This is a topic that hits close to home with me and many other students in Tooele County. That topic is depression.
Today, my address is to the adults. As a teenager who has struggled with depression, I would like to tell you what you can do to help.
Depression is, as many people have said, not a dirty word. It is OK for your child to be depressed. It isn’t some unspeakable sin. It’s an illness. It doesn’t mean you have failed as a parent. More often than not, it is a chemical imbalance in the brain. That doesn’t mean you did something horrible, or you haven’t raised them right. If you feel the need to make it up to them, get them help.
If your child truly has depression, then they do want help. It may not seem like it, but deep down they are crying out for it. Yes, they may be angry with you at first, but would you rather have an angry, alive teenager than a dead one?
The first thing you can do is listen to them. A lot of the problem lies with adults not believing that kids are truly depressed. They just shrug it off as being a teenager. If a child tells you that they are sad, then listen to them. It may be nothing, but it is better to find out then to ignore it and find out later that they were serious.
The second thing you can do is to pay attention. Make sure your child is eating normally; not too much or too little. Make sure they are sleeping regularly; not all the time or not enough.
Also pay attention to their social interactions. Many children are often ashamed of how they feel and think that they are letting someone down. If they seem more withdrawn than normal, it may be a big warning sign. They may seem more negative or harder on themselves than normal. These can all be warning signs to look for. If your child is self-harming or talking about death, do not ignore those behaviors. These are the red flags of depression that can lead to suicide or other health problems.
Third, get help. Do not wait to think about it. Seek out a therapist immediately. It will give children someone to talk to that is not involved with the situation. It is actually relieving for the child because they feel like they can unload without hurting someone’s feelings. If they continue to get worse, or if they try to commit suicide, the best thing you can do is admit them to a hospital. Yes, they will be angry, but the staff is trained to help them get through this. Sometimes, real life is just too stressful for them to handle at the moment and they just need to be taken out of the situation.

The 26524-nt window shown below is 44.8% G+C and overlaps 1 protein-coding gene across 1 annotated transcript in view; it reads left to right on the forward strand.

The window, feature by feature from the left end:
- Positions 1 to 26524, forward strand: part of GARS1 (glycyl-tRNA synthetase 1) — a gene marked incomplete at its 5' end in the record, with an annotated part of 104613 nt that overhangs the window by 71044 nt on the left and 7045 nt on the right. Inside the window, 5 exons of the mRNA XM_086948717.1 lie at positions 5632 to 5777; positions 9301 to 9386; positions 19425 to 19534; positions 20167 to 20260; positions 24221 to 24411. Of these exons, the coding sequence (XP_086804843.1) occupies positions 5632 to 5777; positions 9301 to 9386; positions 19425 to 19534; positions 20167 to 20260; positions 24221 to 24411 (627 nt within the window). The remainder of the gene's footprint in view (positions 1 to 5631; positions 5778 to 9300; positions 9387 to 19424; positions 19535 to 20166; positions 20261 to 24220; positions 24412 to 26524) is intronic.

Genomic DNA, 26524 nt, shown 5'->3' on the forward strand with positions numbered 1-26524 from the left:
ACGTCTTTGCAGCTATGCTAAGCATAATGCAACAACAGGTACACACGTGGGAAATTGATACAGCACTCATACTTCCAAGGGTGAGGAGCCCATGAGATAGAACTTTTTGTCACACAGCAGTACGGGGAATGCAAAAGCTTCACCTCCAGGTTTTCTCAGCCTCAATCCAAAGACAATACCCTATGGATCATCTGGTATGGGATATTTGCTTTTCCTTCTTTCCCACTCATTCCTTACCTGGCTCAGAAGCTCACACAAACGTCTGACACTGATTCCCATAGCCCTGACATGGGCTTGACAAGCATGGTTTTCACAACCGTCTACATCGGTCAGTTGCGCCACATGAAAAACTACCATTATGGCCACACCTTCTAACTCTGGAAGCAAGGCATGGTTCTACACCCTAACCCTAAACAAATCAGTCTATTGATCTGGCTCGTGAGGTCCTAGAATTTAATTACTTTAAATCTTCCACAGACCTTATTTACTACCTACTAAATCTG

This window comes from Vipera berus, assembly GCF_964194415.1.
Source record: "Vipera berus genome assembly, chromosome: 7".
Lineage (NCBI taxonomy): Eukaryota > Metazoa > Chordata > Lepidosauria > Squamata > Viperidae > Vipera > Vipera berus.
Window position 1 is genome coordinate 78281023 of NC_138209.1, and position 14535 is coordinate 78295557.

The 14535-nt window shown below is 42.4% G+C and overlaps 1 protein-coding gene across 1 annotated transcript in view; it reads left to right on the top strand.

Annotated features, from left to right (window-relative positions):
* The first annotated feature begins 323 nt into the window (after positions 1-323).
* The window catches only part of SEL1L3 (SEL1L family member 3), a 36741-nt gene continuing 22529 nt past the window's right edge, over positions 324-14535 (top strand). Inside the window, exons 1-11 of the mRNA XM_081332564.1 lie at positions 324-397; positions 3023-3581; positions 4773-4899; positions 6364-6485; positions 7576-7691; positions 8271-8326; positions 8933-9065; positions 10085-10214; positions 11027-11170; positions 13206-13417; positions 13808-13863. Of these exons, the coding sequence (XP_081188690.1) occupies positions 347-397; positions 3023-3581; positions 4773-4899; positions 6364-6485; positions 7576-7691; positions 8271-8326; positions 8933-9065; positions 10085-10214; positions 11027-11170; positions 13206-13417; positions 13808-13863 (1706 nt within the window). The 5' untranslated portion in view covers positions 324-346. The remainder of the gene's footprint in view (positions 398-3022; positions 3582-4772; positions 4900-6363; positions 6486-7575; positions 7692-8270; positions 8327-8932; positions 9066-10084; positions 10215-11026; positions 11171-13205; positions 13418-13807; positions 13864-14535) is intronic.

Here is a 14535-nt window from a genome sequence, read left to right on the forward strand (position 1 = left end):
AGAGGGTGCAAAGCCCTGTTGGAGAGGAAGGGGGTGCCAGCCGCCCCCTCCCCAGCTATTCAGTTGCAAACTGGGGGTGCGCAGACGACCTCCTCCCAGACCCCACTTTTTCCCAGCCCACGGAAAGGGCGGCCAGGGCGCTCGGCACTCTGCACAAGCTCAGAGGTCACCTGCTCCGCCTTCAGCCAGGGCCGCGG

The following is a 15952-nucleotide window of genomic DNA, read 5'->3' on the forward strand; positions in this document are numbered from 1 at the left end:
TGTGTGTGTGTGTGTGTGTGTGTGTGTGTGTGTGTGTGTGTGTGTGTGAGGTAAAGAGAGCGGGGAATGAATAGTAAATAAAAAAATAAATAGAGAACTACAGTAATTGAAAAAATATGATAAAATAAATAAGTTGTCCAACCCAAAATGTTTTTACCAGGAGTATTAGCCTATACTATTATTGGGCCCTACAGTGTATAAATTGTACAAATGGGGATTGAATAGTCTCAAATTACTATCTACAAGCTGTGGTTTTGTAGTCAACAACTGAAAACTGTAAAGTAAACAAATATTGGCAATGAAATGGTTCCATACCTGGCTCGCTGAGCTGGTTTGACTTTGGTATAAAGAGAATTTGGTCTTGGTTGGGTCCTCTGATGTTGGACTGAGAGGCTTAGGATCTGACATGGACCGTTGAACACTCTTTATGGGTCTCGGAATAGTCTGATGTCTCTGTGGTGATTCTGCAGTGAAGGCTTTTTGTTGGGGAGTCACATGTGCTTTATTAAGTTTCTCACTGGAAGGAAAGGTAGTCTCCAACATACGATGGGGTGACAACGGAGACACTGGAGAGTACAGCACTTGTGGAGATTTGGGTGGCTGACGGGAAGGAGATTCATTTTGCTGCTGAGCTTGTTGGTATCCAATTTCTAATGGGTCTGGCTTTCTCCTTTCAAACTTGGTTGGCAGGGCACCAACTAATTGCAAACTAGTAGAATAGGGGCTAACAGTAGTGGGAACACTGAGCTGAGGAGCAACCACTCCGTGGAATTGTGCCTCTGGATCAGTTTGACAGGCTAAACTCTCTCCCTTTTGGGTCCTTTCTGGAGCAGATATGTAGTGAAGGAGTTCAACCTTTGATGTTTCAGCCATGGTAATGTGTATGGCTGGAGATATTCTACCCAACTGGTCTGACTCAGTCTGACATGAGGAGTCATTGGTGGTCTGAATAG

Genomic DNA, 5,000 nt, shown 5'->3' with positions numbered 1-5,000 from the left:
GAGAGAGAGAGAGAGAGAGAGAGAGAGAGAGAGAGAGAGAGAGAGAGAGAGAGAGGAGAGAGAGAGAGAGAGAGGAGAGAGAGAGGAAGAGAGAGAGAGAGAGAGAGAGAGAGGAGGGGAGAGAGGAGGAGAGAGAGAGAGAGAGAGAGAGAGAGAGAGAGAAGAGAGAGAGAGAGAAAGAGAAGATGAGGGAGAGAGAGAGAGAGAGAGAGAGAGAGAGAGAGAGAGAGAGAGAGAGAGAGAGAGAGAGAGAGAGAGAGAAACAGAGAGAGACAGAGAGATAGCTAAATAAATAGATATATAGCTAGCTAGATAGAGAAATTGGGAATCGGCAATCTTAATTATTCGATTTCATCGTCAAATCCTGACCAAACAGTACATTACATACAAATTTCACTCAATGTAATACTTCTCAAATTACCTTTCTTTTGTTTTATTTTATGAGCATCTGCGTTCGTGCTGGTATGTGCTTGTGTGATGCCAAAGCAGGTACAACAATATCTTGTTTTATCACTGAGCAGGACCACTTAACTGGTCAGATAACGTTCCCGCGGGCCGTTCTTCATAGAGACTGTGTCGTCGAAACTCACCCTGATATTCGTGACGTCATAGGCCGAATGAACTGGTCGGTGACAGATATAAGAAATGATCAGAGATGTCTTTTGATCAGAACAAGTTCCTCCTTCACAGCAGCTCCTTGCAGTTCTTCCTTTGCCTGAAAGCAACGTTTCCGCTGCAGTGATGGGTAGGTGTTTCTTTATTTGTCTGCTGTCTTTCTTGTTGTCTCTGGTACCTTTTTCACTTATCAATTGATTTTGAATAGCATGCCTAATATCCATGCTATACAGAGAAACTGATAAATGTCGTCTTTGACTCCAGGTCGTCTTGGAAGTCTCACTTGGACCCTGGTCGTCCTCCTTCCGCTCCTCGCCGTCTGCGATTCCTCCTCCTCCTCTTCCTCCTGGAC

Fourth, be there for them. The worst thing you could do for a child with depression is to be nonsupportive. Yes, it’s OK to be angry or upset. Just be careful how you handle your emotions. It is perfectly OK to express your emotions, but do it in a way that leaves the conversation open.
An example of this would be an “I feel” statement. These sentences are perfect ways to express things without hurting someone. It goes likes this: I feel (give an emotion) when (give a situation). People with depression often feel more responsible for your feelings, and if you don’t handle things carefully, it may cause them to feel worse and blame themselves. Be careful about sharing feelings, but always share them. It doesn’t do any good for you or the child to not talk about how each of you feel. They like knowing that you are being honest with them.
Fifth, do not tell everyone that your child has depression. That is something highly personal. If your child feels like people can know, than it should be the choice of you and your child. It can cause more problems if it gets spread around.
I believe that a lot of the problem with depression and suicide is that we never talk about how to actually deal with it. Just telling someone is not the whole answer. Go over things that your child can do instead of self-harm, addictive or dangerous behaviors or suicide. These are called coping skills.
I think teens would be more capable of handling depression if we taught them skills that they can use. Don’t be afraid to talk to your child about it. One of the best ways to treat depression is to actually sit down and talk with your child about how they have been feeling. It helps them process what is happening and how to handle it.
Depression is a serious thing. It affects millions of people everywhere, from all backgrounds. We do not want more suicides in Tooele County. They can be prevented. All we have to do is take the problem seriously and take action. That is my purpose for writing this article. I want parents and guardians to know exactly what kids would like them to do. By doing so, we can help prevent unfortunate things from happening.
Peatross will be a junior at Tooele High School this fall.